Draft legislation aimed at banning burkas in the Netherlands has been heavily criticised by the government’s most important advisory body and needs significant amendments, news agency ANP reports, citing regional newspapers.
The GPD papers, who base their claim on sources in The Hague, say the Council of State delivered its recommendations to the home affairs ministry in November, but the legislation is only due to be sent to parliament this week – eight weeks later.
The Council of State has given the draft law “one of the most critical judgments possible”, ANP says. Estimates of how many women wear a burka in the Netherlands range from a handful to around 100.
Introducing the ban last year, the then home affairs minister Piet Hein Donner compared wearing the all-encompassing Islamic garment to walking around naked. Both conflict with “Dutch norms and manners” Donner said. Donner will take up his new role as deputy chairman of the Council of State next month.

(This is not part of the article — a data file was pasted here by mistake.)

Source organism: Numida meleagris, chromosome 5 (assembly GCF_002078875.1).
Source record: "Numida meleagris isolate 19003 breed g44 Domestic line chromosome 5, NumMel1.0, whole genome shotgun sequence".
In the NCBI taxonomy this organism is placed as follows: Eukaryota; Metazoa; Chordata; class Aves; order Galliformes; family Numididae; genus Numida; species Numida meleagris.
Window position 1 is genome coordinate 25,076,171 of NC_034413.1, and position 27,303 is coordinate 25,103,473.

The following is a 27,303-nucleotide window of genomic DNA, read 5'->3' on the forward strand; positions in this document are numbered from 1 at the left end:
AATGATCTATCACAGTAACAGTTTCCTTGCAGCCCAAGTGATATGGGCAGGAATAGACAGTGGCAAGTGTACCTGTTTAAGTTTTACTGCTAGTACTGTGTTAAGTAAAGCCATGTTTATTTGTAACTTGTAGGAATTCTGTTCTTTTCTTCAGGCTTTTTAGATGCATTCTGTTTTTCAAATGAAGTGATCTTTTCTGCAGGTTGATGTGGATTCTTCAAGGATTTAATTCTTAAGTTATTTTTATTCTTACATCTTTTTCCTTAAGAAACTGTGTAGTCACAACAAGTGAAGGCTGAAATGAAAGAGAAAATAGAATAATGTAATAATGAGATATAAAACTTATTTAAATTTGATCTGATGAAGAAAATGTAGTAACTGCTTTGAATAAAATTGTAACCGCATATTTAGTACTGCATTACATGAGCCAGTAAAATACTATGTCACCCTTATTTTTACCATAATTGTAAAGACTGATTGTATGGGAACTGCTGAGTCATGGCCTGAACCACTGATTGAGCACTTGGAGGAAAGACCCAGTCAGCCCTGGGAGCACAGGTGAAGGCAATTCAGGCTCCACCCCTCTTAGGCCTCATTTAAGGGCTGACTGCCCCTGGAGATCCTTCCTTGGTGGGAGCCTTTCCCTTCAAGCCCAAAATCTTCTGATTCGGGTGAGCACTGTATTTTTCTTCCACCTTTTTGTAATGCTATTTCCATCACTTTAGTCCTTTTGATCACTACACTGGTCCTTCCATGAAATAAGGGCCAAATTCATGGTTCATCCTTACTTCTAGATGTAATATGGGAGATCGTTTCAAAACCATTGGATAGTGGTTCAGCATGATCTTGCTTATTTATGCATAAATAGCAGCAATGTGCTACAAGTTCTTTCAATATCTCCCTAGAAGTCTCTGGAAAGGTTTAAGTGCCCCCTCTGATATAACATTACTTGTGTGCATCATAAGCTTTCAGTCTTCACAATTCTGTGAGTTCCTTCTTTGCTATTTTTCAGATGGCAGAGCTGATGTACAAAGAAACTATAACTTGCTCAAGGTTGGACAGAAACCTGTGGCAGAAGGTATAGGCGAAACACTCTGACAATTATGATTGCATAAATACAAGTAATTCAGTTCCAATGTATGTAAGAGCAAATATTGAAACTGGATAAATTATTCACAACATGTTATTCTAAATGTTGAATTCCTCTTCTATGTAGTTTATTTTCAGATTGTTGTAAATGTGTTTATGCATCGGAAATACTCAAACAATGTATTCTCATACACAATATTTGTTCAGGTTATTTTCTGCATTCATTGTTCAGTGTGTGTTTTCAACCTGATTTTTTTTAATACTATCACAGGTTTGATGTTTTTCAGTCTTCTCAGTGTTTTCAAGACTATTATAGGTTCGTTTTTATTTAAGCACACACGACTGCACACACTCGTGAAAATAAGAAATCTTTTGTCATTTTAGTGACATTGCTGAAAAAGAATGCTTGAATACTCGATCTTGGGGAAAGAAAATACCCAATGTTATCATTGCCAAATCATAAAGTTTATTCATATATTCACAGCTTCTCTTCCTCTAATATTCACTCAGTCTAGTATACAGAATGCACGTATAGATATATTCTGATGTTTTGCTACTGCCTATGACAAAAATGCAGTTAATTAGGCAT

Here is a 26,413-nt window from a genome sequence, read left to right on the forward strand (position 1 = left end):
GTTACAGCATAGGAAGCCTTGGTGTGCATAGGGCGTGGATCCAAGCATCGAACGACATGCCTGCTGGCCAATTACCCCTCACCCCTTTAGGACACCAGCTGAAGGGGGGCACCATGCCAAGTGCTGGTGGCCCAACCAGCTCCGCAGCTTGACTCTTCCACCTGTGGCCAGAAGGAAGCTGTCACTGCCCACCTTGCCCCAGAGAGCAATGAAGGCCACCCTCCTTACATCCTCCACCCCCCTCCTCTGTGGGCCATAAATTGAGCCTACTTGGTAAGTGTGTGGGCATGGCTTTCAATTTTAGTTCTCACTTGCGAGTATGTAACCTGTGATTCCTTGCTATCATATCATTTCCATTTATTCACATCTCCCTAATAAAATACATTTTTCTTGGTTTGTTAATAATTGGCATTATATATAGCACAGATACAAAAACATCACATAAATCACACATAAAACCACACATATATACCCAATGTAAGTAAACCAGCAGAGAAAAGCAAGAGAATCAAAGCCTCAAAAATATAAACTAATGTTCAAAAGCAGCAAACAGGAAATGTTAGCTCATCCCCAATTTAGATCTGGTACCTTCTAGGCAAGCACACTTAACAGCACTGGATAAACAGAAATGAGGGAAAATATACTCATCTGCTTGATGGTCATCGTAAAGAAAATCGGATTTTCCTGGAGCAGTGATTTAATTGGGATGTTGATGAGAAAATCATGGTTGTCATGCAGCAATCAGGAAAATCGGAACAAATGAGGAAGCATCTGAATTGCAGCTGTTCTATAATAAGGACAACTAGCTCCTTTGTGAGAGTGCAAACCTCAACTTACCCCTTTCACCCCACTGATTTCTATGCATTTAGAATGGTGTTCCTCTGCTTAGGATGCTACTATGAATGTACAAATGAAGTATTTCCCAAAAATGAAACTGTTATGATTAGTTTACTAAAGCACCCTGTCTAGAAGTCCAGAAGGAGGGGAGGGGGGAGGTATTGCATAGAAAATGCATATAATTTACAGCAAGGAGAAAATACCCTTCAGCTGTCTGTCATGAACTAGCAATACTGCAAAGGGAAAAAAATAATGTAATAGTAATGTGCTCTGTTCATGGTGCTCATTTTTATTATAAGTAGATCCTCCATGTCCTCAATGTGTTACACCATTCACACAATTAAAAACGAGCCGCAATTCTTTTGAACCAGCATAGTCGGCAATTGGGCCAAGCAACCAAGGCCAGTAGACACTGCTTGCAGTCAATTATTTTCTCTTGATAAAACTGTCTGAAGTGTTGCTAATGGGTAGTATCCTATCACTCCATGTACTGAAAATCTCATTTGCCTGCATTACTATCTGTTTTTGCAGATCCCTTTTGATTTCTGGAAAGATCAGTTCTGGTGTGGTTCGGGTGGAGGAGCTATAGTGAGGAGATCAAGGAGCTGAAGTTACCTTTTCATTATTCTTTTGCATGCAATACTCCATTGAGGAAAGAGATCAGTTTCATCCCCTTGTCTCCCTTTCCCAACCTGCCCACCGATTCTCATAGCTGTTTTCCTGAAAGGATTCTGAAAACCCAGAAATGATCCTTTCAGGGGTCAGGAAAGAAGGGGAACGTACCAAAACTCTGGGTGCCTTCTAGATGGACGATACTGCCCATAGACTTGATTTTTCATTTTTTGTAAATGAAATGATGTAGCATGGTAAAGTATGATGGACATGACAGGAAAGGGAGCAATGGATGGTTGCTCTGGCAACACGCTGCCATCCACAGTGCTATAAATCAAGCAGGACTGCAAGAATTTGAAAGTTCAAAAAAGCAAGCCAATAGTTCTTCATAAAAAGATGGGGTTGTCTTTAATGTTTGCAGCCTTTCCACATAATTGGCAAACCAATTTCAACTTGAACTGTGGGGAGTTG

The draft legislation cannot be withdrawn because a ban on the burka is included in the coalition agreement struck between the minority cabinet and the anti-Islam PVV.
Efforts by the PVV two years ago to introduce a ban were described then by the Council of State as discriminatory and conflicting with the right to freedom of religion. That resulted in the draft legislation being amended to cover all “face-covering garments”.